Sunday, January 19

UCLA’s consumer electronics show panels discuss future of technology

MBA student Jacob Bluhm finishes a demonstration of the Oculus Rift virtual reality headset at this year's CES at Anderson event. (Daniel Alcazar/Daily Bruin)

One device, a digital speaker assistant, listens to the sounds in a home all day, collecting information for Amazon to personalize each marketing experience. Other gadgets are worn on the body and track fitness or surf the Web while storing personal data.

Panelists at an Anderson School of Management technology showcase discussed these devices at a consumer electronics show called CES at UCLA Thursday. The event, held for the first time at UCLA this year, featured two panel discussions and an outdoor technology exhibition.

UCLA’s Easton Technology Leadership Program and High Tech Business Association organized the event, modeling it on a smaller scale after the Las Vegas Consumer Electronics Show. The Las Vegas event, which has taken place for more than 40 years, features thousands of technology exhibitors, according to the event’s website.

At the exhibit, UCLA students and startup companies presented samples of technology being developed for commercial purposes to dozens of attendants.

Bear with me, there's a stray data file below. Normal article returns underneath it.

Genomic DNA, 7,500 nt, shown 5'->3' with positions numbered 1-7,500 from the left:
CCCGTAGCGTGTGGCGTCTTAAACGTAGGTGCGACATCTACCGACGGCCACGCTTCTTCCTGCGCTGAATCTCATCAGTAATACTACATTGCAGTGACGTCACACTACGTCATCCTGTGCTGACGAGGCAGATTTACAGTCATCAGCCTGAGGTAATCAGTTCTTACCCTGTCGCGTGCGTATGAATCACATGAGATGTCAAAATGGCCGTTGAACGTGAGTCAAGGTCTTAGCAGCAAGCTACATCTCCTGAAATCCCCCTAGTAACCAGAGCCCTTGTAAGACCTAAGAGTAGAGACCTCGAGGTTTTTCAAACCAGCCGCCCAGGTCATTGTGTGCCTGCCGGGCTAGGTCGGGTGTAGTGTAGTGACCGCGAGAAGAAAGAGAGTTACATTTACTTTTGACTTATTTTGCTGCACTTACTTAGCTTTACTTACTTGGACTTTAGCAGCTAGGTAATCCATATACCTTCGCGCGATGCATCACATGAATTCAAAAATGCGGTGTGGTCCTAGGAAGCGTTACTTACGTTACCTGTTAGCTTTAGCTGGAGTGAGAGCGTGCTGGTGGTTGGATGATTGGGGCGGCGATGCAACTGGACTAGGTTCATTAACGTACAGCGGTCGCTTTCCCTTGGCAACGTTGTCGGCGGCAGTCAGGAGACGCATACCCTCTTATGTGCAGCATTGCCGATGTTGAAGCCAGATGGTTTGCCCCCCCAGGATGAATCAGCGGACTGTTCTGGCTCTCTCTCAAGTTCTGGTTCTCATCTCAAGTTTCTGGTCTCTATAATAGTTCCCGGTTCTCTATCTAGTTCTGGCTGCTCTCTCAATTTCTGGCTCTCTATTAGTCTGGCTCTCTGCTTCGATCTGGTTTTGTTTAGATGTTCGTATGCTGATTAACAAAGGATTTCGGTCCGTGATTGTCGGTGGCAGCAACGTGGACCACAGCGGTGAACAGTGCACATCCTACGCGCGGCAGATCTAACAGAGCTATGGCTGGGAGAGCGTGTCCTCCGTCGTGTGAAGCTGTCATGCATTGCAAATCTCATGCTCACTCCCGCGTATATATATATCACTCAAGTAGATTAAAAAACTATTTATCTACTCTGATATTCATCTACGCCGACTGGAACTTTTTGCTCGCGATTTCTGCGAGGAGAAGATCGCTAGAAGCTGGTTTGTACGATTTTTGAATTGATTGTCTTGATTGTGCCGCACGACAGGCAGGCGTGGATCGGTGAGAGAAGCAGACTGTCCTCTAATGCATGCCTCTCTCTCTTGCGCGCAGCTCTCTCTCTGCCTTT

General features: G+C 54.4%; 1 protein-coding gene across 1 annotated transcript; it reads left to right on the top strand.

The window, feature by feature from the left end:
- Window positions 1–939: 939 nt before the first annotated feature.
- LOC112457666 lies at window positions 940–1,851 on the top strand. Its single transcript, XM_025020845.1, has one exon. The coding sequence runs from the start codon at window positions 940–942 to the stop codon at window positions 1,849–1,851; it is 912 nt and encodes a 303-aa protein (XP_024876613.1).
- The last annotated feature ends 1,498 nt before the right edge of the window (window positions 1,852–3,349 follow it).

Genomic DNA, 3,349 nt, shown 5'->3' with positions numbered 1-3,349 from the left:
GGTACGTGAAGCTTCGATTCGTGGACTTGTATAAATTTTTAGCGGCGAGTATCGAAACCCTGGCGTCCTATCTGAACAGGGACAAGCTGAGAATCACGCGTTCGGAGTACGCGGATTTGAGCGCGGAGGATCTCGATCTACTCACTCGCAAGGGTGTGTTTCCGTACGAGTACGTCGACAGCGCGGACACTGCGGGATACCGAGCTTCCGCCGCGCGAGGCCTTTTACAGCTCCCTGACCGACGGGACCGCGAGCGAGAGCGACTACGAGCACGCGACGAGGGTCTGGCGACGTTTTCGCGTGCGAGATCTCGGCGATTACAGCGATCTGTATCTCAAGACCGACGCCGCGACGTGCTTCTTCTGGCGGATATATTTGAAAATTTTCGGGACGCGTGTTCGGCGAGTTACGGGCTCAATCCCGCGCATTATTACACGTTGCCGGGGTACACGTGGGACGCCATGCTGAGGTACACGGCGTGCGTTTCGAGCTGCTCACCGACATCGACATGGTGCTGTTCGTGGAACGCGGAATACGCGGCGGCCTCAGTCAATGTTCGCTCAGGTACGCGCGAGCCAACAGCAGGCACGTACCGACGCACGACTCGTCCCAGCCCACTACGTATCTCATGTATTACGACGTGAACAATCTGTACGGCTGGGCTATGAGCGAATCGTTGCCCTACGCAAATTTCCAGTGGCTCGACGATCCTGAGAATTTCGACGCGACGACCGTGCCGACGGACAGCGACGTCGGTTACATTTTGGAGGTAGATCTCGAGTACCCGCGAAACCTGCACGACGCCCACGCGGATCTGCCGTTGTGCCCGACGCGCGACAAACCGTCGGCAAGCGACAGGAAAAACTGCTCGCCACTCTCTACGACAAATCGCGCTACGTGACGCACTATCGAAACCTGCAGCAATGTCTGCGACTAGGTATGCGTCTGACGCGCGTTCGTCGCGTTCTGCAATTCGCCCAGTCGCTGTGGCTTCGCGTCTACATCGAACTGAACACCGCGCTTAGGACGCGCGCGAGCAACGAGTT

The nimon device, resembling a necklace, tracks a wearer’s eating habits by using motion sensors and Bluetooth to transmit data to a smartphone app, said Ebrahim Nemati, one of the UCLA graduate researchers working to develop it.

During Q&A; sessions, panelists addressed questions of privacy, legality and business posed by an audience of Anderson business students and members of the UCLA community. They also talked about the future of technology and its possibilities.

Discussing the use of data collection to drive a business forward, keynote speaker Jason Knapp presented a scenario in which stores would scan consumers for their purchasing history and preferences while strolling through the mall.

“As a society, we’ll have to decide how comfortable we are with this and create regulations accordingly,” said Knapp, chief product officer for Interactive Media Holdings.

He described the possibility of being able to use display technology on a wearable device like Google Glass to pull up someone’s personal information by staring at them.

“I could look around the room and see bits of data hovering over your head,” Knapp said.

The speakers ended their discussion on wearable technology by giving examples of its development for use in the medical field.

Some of the panelists said they think devices such as Google Glass could be used by doctors to order blood work for patients or to monitor the health of entire populations for preventive action.

Compiled by Sam Temblador, Bruin reporter.

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